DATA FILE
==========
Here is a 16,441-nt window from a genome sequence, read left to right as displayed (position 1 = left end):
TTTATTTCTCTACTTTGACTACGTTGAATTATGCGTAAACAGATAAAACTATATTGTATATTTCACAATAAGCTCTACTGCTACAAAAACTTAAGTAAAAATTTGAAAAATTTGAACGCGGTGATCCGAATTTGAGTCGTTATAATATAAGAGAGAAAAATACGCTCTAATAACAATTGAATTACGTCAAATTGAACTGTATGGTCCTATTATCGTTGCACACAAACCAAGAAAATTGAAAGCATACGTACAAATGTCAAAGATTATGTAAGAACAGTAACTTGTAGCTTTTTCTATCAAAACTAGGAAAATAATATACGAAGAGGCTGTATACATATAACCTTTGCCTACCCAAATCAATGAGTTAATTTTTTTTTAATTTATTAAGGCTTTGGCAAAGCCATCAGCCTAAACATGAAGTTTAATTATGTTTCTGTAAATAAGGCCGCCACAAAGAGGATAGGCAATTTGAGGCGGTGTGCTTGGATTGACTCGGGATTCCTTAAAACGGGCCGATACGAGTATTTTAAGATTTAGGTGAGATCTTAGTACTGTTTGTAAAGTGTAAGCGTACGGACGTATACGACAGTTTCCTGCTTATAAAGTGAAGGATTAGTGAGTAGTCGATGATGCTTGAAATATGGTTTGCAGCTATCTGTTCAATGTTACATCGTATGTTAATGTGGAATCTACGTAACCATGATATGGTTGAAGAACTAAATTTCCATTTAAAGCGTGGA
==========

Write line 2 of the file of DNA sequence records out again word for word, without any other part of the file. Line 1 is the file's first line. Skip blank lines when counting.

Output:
TTTATTTCTCTACTTTGACTACGTTGAATTATGCGTAAACAGATAAAACTATATTGTATATTTCACAATAAGCTCTACTGCTACAAAAACTTAAGTAAAAATTTGAAAAATTTGAACGCGGTGATCCGAATTTGAGTCGTTATAATATAAGAGAGAAAAATACGCTCTAATAACAATTGAATTACGTCAAATTGAACTGTATGGTCCTATTATCGTTGCACACAAACCAAGAAAATTGAAAGCATACGTACAAATGTCAAAGATTATGTAAGAACAGTAACTTGTAGCTTTTTCTATCAAAACTAGGAAAATAATATACGAAGAGGCTGTATACATATAACCTTTGCCTACCCAAATCAATGAGTTAATTTTTTTTTAATTTATTAAGGCTTTGGCAAAGCCATCAGCCTAAACATGAAGTTTAATTATGTTTCTGTAAATAAGGCCGCCACAAAGAGGATAGGCAATTTGAGGCGGTGTGCTTGGATTGACTCGGGATTCCTTAAAACGGGCCGATACGAGTATTTTAAGATTTAGGTGAGATCTTAGTACTGTTTGTAAAGTGTAAGCGTACGGACGTATACGACAGTTTCCTGCTTATAAAGTGAAGGATTAGTGAGTAGTCGATGATGCTTGAAATATGGTTTGCAGCTATCTGTTCAATGTTACATCGTATGTTAATGTGGAATCTACGTAACCATGATATGGTTGAAGAACTAAATTTCCATTTAAAGCGTGGA